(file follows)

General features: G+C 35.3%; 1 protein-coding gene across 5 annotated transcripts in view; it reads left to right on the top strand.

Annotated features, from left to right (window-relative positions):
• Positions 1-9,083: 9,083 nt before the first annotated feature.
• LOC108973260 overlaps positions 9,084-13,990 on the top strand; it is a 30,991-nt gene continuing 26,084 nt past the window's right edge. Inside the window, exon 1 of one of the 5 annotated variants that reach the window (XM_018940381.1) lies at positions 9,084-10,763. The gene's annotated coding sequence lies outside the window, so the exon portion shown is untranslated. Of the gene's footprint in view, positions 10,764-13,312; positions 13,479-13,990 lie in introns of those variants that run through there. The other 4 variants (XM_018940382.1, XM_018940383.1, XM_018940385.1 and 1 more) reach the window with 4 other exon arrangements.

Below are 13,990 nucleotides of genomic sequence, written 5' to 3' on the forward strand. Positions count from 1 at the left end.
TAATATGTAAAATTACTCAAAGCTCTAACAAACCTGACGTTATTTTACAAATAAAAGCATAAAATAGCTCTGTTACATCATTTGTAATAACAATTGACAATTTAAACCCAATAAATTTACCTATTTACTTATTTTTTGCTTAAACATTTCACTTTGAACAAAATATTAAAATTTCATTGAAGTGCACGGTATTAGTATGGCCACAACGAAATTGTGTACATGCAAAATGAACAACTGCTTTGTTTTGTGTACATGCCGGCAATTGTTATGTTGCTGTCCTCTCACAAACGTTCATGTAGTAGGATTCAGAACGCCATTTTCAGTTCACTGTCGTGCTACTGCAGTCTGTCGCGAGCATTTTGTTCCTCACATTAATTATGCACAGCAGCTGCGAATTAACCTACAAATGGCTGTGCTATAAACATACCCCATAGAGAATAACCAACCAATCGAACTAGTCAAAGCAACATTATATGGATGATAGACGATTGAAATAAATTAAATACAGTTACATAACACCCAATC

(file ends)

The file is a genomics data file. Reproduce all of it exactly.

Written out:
General features: G+C 35.3%; 1 protein-coding gene across 5 annotated transcripts in view; it reads left to right on the top strand.

Annotated features, from left to right (window-relative positions):
• Positions 1-9,083: 9,083 nt before the first annotated feature.
• LOC108973260 overlaps positions 9,084-13,990 on the top strand; it is a 30,991-nt gene continuing 26,084 nt past the window's right edge. Inside the window, exon 1 of one of the 5 annotated variants that reach the window (XM_018940381.1) lies at positions 9,084-10,763. The gene's annotated coding sequence lies outside the window, so the exon portion shown is untranslated. Of the gene's footprint in view, positions 10,764-13,312; positions 13,479-13,990 lie in introns of those variants that run through there. The other 4 variants (XM_018940382.1, XM_018940383.1, XM_018940385.1 and 1 more) reach the window with 4 other exon arrangements.

Below are 13,990 nucleotides of genomic sequence, written 5' to 3' on the forward strand. Positions count from 1 at the left end.
TAATATGTAAAATTACTCAAAGCTCTAACAAACCTGACGTTATTTTACAAATAAAAGCATAAAATAGCTCTGTTACATCATTTGTAATAACAATTGACAATTTAAACCCAATAAATTTACCTATTTACTTATTTTTTGCTTAAACATTTCACTTTGAACAAAATATTAAAATTTCATTGAAGTGCACGGTATTAGTATGGCCACAACGAAATTGTGTACATGCAAAATGAACAACTGCTTTGTTTTGTGTACATGCCGGCAATTGTTATGTTGCTGTCCTCTCACAAACGTTCATGTAGTAGGATTCAGAACGCCATTTTCAGTTCACTGTCGTGCTACTGCAGTCTGTCGCGAGCATTTTGTTCCTCACATTAATTATGCACAGCAGCTGCGAATTAACCTACAAATGGCTGTGCTATAAACATACCCCATAGAGAATAACCAACCAATCGAACTAGTCAAAGCAACATTATATGGATGATAGACGATTGAAATAAATTAAATACAGTTACATAACACCCAATC